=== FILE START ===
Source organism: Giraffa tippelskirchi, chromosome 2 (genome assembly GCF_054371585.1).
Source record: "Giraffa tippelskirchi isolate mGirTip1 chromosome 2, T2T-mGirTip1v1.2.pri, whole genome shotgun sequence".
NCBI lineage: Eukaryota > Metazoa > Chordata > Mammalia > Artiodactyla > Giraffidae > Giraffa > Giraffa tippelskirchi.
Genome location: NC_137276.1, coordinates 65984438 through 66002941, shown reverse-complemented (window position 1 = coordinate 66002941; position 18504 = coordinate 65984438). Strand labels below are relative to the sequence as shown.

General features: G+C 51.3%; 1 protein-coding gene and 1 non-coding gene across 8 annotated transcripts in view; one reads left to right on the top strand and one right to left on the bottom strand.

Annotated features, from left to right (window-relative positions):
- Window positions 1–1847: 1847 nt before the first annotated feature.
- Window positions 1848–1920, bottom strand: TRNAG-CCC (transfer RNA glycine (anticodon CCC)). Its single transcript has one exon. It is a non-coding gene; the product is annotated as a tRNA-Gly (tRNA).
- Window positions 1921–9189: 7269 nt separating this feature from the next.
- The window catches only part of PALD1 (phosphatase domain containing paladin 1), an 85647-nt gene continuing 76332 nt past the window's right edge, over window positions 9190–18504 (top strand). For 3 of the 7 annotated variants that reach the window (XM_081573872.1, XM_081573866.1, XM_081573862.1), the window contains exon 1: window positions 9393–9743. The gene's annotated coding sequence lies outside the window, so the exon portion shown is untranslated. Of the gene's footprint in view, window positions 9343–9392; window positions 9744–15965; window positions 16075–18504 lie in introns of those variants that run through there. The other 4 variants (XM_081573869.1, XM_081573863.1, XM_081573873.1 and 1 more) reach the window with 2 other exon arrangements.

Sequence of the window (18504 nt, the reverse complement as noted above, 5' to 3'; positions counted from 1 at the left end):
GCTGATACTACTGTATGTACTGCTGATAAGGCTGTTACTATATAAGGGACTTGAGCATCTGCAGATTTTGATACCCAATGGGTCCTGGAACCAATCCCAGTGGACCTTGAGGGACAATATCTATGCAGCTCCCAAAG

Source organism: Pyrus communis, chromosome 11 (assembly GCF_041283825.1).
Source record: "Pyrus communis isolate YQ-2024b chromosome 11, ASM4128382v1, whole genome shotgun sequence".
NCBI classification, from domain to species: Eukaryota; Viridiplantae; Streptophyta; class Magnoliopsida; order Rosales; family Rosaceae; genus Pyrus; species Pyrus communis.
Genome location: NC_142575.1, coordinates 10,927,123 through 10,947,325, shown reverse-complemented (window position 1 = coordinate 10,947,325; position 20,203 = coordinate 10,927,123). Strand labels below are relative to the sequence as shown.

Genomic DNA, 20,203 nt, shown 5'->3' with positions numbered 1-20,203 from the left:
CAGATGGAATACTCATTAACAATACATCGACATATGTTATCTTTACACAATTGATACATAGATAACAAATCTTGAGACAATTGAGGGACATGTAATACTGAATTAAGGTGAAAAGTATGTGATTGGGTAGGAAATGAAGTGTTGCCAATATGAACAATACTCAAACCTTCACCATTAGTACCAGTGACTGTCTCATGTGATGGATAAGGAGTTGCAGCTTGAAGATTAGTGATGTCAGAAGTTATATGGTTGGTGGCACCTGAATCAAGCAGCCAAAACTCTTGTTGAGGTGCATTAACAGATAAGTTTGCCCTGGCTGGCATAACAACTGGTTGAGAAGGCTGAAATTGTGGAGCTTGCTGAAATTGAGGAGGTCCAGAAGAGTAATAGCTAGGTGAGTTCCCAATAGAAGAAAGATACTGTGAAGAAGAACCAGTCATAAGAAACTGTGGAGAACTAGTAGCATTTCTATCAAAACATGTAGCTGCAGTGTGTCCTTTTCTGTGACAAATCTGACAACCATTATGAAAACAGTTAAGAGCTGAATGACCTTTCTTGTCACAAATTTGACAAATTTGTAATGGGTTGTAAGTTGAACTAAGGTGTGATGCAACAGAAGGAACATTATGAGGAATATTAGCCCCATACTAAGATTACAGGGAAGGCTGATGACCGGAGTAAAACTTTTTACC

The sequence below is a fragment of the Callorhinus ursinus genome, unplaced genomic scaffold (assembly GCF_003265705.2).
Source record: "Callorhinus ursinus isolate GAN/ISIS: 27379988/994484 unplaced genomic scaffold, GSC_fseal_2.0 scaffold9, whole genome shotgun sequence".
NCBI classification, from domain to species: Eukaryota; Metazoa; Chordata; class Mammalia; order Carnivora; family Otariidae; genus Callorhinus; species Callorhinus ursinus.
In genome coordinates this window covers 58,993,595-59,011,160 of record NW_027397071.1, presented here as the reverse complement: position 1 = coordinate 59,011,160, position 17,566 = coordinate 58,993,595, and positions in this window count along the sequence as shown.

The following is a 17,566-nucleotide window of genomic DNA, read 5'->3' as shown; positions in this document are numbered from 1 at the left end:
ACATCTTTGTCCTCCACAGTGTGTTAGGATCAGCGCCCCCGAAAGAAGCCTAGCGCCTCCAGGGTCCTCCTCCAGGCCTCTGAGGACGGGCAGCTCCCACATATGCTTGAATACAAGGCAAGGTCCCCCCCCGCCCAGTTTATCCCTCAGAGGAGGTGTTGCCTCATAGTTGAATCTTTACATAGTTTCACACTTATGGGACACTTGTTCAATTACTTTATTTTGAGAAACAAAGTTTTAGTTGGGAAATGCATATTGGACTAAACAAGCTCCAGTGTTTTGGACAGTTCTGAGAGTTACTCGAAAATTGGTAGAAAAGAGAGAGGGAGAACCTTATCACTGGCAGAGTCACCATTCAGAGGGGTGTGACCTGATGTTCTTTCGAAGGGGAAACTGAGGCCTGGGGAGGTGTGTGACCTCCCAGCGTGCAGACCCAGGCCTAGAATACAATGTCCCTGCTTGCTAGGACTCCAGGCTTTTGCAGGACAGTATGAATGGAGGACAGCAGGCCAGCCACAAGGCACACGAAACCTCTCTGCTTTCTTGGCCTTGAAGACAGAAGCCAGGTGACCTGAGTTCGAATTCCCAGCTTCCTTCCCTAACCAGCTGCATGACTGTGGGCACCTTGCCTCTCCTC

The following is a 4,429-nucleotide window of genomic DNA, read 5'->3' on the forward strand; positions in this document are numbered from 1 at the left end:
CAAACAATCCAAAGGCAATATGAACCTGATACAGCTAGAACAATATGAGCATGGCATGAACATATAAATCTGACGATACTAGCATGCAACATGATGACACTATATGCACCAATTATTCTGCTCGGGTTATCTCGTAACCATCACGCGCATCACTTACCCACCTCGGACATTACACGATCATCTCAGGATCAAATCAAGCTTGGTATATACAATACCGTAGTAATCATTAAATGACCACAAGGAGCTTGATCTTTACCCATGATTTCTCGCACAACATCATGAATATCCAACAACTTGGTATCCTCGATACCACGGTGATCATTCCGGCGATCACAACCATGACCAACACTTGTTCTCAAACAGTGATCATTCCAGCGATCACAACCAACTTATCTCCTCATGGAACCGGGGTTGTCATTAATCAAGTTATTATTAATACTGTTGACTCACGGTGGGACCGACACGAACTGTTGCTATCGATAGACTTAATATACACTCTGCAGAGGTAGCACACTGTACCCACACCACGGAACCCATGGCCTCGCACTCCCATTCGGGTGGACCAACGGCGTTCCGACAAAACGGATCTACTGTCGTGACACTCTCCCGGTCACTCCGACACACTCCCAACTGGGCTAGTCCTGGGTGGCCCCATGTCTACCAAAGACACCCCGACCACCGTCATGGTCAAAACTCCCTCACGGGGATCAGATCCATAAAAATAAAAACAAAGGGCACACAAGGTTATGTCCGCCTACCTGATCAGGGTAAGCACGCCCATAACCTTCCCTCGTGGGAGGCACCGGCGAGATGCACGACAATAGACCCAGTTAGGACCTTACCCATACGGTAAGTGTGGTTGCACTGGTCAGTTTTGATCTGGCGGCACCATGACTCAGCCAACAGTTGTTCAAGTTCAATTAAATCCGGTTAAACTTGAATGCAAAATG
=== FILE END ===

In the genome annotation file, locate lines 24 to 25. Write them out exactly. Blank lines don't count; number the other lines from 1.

ACATCTTTGTCCTCCACAGTGTGTTAGGATCAGCGCCCCCGAAAGAAGCCTAGCGCCTCCAGGGTCCTCCTCCAGGCCTCTGAGGACGGGCAGCTCCCACATATGCTTGAATACAAGGCAAGGTCCCCCCCCGCCCAGTTTATCCCTCAGAGGAGGTGTTGCCTCATAGTTGAATCTTTACATAGTTTCACACTTATGGGACACTTGTTCAATTACTTTATTTTGAGAAACAAAGTTTTAGTTGGGAAATGCATATTGGACTAAACAAGCTCCAGTGTTTTGGACAGTTCTGAGAGTTACTCGAAAATTGGTAGAAAAGAGAGAGGGAGAACCTTATCACTGGCAGAGTCACCATTCAGAGGGGTGTGACCTGATGTTCTTTCGAAGGGGAAACTGAGGCCTGGGGAGGTGTGTGACCTCCCAGCGTGCAGACCCAGGCCTAGAATACAATGTCCCTGCTTGCTAGGACTCCAGGCTTTTGCAGGACAGTATGAATGGAGGACAGCAGGCCAGCCACAAGGCACACGAAACCTCTCTGCTTTCTTGGCCTTGAAGACAGAAGCCAGGTGACCTGAGTTCGAATTCCCAGCTTCCTTCCCTAACCAGCTGCATGACTGTGGGCACCTTGCCTCTCCTC

The following is a 4,429-nucleotide window of genomic DNA, read 5'->3' on the forward strand; positions in this document are numbered from 1 at the left end: